Uncle Sam is printing the first reading of Q4 2020’s economic activity today!
How will this affect USD/JPY and the existing market themes?
Before we talk charts, make sure you’ve read all the major headlines that have moved the markets during the Asian session:
- 2021 January FOMC Meeting: Fed prepares for a tough year
- Fed still in crisis-fighting mode as recovery appears to moderate
- U.S. SEC ‘actively monitoring’ volatility in equity markets
- Explainer: How retail traders squeezed Wall Street for bets against GameStop
- New Zealand trade surplus drops to NZ$17 Million in December
- Australia’s surging terms of trade delivers boost for economy
- Japan retail sales slip 0.3% on year in December
- Asia shares undone by Wall St swoon, short seller squeeze
- Australia, New Zealand dollars suffer sharp reversal as global mood swings
Upcoming Potential Catalysts on the Economic Calendar:
- Germany’s preliminary CPI out during the London session
- Switzerland’s trade balance at 7:00 am GMT
- Spain’s unemployment rate at 8:00 am GMT
- U.S. advance GDP at 1:30 pm GMT
What to Watch: USD/JPY
In case you missed it, the combination of (a) a dovish Fed statement, (b) slower-than-expected vaccination schedule, (c) end-of-month profit-taking, and (d) memelord retail investors betting the farm on a gaming company caused risk aversion in the markets and pushed the dollar higher across the board during the U.S. session.The trend extended to Asian session trading when mid-term data releases from Australia and New Zealand didn’t exactly inspire optimism for global growth.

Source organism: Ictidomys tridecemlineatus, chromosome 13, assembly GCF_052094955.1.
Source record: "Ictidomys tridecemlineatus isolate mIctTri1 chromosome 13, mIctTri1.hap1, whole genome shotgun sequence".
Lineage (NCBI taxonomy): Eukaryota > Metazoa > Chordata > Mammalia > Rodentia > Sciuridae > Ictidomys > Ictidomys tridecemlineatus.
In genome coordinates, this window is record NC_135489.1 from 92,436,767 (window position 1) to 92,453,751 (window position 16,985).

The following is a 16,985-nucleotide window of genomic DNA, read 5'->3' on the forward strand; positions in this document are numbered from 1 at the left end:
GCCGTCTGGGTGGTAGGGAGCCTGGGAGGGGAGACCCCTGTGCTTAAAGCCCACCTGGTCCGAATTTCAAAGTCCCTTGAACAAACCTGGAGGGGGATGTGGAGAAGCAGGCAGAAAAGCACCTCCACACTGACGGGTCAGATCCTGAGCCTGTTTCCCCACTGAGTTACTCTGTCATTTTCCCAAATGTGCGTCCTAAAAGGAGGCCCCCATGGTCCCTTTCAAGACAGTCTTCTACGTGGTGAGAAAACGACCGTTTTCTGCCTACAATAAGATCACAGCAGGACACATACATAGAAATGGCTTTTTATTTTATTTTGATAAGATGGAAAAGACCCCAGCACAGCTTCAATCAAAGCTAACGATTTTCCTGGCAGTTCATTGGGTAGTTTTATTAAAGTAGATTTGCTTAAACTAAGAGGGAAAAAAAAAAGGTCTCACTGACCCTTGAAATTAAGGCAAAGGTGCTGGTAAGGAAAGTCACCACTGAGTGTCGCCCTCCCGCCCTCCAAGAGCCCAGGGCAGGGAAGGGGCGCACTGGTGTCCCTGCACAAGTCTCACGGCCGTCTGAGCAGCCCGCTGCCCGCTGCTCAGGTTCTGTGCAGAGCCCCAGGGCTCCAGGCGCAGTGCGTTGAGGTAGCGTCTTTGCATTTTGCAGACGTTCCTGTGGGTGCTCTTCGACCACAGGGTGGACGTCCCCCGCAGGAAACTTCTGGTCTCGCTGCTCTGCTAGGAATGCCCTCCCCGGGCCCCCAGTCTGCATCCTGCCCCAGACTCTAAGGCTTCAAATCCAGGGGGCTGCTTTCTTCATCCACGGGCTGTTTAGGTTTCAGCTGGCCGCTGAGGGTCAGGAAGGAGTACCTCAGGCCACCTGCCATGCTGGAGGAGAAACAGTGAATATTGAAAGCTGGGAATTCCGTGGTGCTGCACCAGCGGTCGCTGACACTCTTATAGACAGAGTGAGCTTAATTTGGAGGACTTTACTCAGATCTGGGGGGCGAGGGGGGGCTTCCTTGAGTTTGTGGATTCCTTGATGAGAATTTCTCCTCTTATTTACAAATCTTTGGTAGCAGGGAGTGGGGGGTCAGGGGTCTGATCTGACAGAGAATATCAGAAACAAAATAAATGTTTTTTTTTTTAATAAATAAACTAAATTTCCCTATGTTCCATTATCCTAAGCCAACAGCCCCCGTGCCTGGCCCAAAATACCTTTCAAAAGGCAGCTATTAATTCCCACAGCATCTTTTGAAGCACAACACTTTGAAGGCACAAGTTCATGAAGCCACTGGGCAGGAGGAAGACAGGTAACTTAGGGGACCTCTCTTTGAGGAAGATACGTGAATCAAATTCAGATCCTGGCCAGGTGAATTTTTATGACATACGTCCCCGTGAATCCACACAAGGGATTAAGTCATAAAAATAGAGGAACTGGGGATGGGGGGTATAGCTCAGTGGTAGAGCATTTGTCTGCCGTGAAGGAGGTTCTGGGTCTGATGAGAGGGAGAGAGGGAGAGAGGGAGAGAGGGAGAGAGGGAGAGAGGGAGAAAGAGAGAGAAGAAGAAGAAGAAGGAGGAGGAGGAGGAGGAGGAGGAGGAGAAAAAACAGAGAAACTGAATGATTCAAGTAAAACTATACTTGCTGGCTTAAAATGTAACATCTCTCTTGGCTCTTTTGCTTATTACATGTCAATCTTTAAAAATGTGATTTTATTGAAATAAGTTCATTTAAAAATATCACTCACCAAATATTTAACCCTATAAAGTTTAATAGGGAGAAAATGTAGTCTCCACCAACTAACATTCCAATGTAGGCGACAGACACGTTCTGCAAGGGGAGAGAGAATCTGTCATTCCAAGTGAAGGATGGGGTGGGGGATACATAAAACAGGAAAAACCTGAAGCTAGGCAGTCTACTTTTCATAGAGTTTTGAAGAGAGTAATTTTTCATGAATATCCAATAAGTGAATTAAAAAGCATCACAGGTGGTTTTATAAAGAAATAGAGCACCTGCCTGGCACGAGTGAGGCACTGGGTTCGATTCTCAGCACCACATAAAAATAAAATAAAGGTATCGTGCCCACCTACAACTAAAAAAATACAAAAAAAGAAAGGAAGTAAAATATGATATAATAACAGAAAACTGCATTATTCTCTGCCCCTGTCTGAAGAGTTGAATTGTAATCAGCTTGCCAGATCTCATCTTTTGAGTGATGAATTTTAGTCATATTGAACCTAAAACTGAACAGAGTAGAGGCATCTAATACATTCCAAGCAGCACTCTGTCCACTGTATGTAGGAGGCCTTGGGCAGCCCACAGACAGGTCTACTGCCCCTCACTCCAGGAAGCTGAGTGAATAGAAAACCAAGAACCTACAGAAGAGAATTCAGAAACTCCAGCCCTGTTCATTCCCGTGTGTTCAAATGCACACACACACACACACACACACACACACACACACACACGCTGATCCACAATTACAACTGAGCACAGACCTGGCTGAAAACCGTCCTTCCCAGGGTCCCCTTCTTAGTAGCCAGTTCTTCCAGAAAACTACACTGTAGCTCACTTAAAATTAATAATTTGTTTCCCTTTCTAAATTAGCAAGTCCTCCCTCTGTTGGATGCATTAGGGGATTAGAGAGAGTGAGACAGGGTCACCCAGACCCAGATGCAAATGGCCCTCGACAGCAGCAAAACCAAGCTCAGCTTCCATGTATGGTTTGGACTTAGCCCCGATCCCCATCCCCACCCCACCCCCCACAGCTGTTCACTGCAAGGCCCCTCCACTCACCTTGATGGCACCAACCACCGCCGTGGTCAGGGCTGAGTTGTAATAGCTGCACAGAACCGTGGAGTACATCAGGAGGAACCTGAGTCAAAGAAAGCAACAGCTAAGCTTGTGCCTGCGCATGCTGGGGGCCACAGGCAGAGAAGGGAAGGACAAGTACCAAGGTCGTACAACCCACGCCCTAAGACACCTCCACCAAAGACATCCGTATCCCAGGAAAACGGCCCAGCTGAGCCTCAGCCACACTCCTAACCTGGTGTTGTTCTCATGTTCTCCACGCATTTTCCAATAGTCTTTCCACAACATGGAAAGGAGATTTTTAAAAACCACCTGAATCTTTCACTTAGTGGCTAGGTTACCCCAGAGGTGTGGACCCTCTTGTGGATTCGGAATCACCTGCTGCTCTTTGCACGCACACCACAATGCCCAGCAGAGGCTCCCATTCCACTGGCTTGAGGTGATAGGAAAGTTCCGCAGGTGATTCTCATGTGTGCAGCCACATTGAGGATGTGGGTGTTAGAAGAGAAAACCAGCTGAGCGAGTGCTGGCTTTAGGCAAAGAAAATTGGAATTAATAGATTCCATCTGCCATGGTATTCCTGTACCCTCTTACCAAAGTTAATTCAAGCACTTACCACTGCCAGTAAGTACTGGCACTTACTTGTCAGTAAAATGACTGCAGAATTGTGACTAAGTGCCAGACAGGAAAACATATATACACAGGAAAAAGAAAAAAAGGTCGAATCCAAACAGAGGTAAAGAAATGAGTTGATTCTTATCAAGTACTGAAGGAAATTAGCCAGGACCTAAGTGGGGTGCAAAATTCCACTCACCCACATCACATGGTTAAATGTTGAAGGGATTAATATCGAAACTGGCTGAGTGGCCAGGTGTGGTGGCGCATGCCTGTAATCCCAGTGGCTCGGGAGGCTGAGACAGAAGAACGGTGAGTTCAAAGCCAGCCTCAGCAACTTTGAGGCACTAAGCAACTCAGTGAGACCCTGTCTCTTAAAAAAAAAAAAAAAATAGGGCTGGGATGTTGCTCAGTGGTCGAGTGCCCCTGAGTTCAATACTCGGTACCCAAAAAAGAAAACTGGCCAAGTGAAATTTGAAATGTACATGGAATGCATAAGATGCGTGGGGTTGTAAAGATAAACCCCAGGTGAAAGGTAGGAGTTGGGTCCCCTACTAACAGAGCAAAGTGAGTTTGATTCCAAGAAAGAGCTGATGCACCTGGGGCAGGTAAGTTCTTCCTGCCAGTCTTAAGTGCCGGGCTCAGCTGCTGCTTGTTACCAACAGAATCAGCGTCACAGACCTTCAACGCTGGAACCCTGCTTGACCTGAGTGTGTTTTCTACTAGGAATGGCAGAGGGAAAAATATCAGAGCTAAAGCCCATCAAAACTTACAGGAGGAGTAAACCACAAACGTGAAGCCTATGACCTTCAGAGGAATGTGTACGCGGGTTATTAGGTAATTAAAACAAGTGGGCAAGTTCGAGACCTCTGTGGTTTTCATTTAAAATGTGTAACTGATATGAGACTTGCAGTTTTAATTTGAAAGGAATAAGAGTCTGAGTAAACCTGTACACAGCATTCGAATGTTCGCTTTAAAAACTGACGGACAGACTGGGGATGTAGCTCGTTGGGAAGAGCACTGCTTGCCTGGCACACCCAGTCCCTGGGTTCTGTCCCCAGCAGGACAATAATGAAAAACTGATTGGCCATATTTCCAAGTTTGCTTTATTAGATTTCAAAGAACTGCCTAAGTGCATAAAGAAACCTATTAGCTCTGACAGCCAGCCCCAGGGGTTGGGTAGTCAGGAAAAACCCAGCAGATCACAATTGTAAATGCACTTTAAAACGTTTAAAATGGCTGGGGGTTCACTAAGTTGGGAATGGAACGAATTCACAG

With Uncle Sam printing its first reading of the Q4 2020 GDP, I’m checking out USD/JPY’s 4-hour time frame for possible opportunities.
See, the pair is testing a trend line that’s been holding as resistance since early August.
If today’s U.S. GDP release prints much worse than the already scaled-down expectations of a 4.2% uptick (from +33.4% in Q3), then global growth concerns could continue to push the safe-haven dollar higher. USD/JPY could break above the trend line and hit 105.00 – 105.50 levels before seeing bearing pressure.
But if consumer activity turns out stronger than many are expecting, then the dollar could give up some of its intraweek gains against the yen.